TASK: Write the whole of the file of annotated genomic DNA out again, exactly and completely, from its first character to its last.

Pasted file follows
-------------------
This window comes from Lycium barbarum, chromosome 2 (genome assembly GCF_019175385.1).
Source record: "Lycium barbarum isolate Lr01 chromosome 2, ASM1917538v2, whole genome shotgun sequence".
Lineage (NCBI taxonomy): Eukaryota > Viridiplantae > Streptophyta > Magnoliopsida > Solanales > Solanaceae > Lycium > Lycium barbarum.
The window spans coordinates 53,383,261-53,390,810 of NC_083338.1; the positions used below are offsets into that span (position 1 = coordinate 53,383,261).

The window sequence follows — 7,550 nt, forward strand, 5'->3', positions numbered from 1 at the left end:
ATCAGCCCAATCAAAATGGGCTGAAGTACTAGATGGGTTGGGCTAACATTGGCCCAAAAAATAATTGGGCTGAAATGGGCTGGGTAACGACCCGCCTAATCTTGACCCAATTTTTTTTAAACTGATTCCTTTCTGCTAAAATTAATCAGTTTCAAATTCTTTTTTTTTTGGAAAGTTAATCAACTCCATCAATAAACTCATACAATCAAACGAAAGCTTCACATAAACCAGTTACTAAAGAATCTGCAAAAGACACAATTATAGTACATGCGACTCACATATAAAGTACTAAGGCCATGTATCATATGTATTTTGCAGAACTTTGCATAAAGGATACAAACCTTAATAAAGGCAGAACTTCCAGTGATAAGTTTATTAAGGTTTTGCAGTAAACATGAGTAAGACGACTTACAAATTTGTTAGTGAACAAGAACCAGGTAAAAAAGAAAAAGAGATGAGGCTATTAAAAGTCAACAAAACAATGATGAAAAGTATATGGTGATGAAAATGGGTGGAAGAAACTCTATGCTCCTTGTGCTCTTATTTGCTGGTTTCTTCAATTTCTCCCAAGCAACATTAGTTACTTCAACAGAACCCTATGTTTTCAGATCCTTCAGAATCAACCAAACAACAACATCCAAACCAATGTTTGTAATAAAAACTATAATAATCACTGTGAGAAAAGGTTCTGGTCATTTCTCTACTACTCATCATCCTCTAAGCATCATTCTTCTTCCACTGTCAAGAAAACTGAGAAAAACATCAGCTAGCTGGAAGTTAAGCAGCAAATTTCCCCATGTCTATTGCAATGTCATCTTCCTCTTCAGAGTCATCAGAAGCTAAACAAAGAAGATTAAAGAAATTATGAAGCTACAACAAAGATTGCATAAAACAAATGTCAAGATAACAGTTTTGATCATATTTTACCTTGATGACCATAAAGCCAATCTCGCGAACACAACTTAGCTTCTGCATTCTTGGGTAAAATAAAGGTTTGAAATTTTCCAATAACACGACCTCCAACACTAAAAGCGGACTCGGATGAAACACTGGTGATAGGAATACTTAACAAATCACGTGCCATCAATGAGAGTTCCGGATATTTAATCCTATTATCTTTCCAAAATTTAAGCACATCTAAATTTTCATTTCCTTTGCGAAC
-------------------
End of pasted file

This window comes from Lycium barbarum, chromosome 2 (genome assembly GCF_019175385.1).
Source record: "Lycium barbarum isolate Lr01 chromosome 2, ASM1917538v2, whole genome shotgun sequence".
Lineage (NCBI taxonomy): Eukaryota > Viridiplantae > Streptophyta > Magnoliopsida > Solanales > Solanaceae > Lycium > Lycium barbarum.
The window spans coordinates 53,383,261-53,390,810 of NC_083338.1; the positions used below are offsets into that span (position 1 = coordinate 53,383,261).

The window sequence follows — 7,550 nt, forward strand, 5'->3', positions numbered from 1 at the left end:
ATCAGCCCAATCAAAATGGGCTGAAGTACTAGATGGGTTGGGCTAACATTGGCCCAAAAAATAATTGGGCTGAAATGGGCTGGGTAACGACCCGCCTAATCTTGACCCAATTTTTTTTAAACTGATTCCTTTCTGCTAAAATTAATCAGTTTCAAATTCTTTTTTTTTTGGAAAGTTAATCAACTCCATCAATAAACTCATACAATCAAACGAAAGCTTCACATAAACCAGTTACTAAAGAATCTGCAAAAGACACAATTATAGTACATGCGACTCACATATAAAGTACTAAGGCCATGTATCATATGTATTTTGCAGAACTTTGCATAAAGGATACAAACCTTAATAAAGGCAGAACTTCCAGTGATAAGTTTATTAAGGTTTTGCAGTAAACATGAGTAAGACGACTTACAAATTTGTTAGTGAACAAGAACCAGGTAAAAAAGAAAAAGAGATGAGGCTATTAAAAGTCAACAAAACAATGATGAAAAGTATATGGTGATGAAAATGGGTGGAAGAAACTCTATGCTCCTTGTGCTCTTATTTGCTGGTTTCTTCAATTTCTCCCAAGCAACATTAGTTACTTCAACAGAACCCTATGTTTTCAGATCCTTCAGAATCAACCAAACAACAACATCCAAACCAATGTTTGTAATAAAAACTATAATAATCACTGTGAGAAAAGGTTCTGGTCATTTCTCTACTACTCATCATCCTCTAAGCATCATTCTTCTTCCACTGTCAAGAAAACTGAGAAAAACATCAGCTAGCTGGAAGTTAAGCAGCAAATTTCCCCATGTCTATTGCAATGTCATCTTCCTCTTCAGAGTCATCAGAAGCTAAACAAAGAAGATTAAAGAAATTATGAAGCTACAACAAAGATTGCATAAAACAAATGTCAAGATAACAGTTTTGATCATATTTTACCTTGATGACCATAAAGCCAATCTCGCGAACACAACTTAGCTTCTGCATTCTTGGGTAAAATAAAGGTTTGAAATTTTCCAATAACACGACCTCCAACACTAAAAGCGGACTCGGATGAAACACTGGTGATAGGAATACTTAACAAATCACGTGCCATCAATGAGAGTTCCGGATATTTAATCCTATTATCTTTCCAAAATTTAAGCACATCTAAATTTTCATTTCCTTTGCGAAC